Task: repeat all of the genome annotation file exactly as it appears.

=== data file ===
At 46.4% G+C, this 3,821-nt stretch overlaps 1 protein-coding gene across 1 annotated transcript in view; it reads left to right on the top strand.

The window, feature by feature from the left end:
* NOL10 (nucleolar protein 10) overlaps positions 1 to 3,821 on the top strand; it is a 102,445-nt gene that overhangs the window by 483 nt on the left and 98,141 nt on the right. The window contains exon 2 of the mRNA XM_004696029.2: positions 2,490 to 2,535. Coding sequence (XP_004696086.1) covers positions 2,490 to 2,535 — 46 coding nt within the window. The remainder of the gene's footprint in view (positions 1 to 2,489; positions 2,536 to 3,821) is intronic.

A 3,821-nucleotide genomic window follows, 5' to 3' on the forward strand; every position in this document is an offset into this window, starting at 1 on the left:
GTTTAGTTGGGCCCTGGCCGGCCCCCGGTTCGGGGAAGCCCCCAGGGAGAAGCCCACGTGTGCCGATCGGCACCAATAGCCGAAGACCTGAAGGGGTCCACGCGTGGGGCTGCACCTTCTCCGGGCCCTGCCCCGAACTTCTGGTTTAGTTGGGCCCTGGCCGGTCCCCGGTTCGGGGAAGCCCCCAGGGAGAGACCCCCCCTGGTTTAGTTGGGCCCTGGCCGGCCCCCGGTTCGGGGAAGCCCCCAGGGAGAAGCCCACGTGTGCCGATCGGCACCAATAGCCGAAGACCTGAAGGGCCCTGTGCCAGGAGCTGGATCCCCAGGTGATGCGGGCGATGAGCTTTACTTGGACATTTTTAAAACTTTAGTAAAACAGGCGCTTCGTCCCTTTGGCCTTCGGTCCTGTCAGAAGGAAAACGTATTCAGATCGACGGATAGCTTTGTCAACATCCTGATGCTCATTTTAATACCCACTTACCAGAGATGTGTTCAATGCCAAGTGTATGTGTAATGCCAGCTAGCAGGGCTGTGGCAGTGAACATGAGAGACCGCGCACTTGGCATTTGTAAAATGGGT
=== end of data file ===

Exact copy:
At 46.4% G+C, this 3,821-nt stretch overlaps 1 protein-coding gene across 1 annotated transcript in view; it reads left to right on the top strand.

The window, feature by feature from the left end:
* NOL10 (nucleolar protein 10) overlaps positions 1 to 3,821 on the top strand; it is a 102,445-nt gene that overhangs the window by 483 nt on the left and 98,141 nt on the right. The window contains exon 2 of the mRNA XM_004696029.2: positions 2,490 to 2,535. Coding sequence (XP_004696086.1) covers positions 2,490 to 2,535 — 46 coding nt within the window. The remainder of the gene's footprint in view (positions 1 to 2,489; positions 2,536 to 3,821) is intronic.

A 3,821-nucleotide genomic window follows, 5' to 3' on the forward strand; every position in this document is an offset into this window, starting at 1 on the left:
GTTTAGTTGGGCCCTGGCCGGCCCCCGGTTCGGGGAAGCCCCCAGGGAGAAGCCCACGTGTGCCGATCGGCACCAATAGCCGAAGACCTGAAGGGGTCCACGCGTGGGGCTGCACCTTCTCCGGGCCCTGCCCCGAACTTCTGGTTTAGTTGGGCCCTGGCCGGTCCCCGGTTCGGGGAAGCCCCCAGGGAGAGACCCCCCCTGGTTTAGTTGGGCCCTGGCCGGCCCCCGGTTCGGGGAAGCCCCCAGGGAGAAGCCCACGTGTGCCGATCGGCACCAATAGCCGAAGACCTGAAGGGCCCTGTGCCAGGAGCTGGATCCCCAGGTGATGCGGGCGATGAGCTTTACTTGGACATTTTTAAAACTTTAGTAAAACAGGCGCTTCGTCCCTTTGGCCTTCGGTCCTGTCAGAAGGAAAACGTATTCAGATCGACGGATAGCTTTGTCAACATCCTGATGCTCATTTTAATACCCACTTACCAGAGATGTGTTCAATGCCAAGTGTATGTGTAATGCCAGCTAGCAGGGCTGTGGCAGTGAACATGAGAGACCGCGCACTTGGCATTTGTAAAATGGGT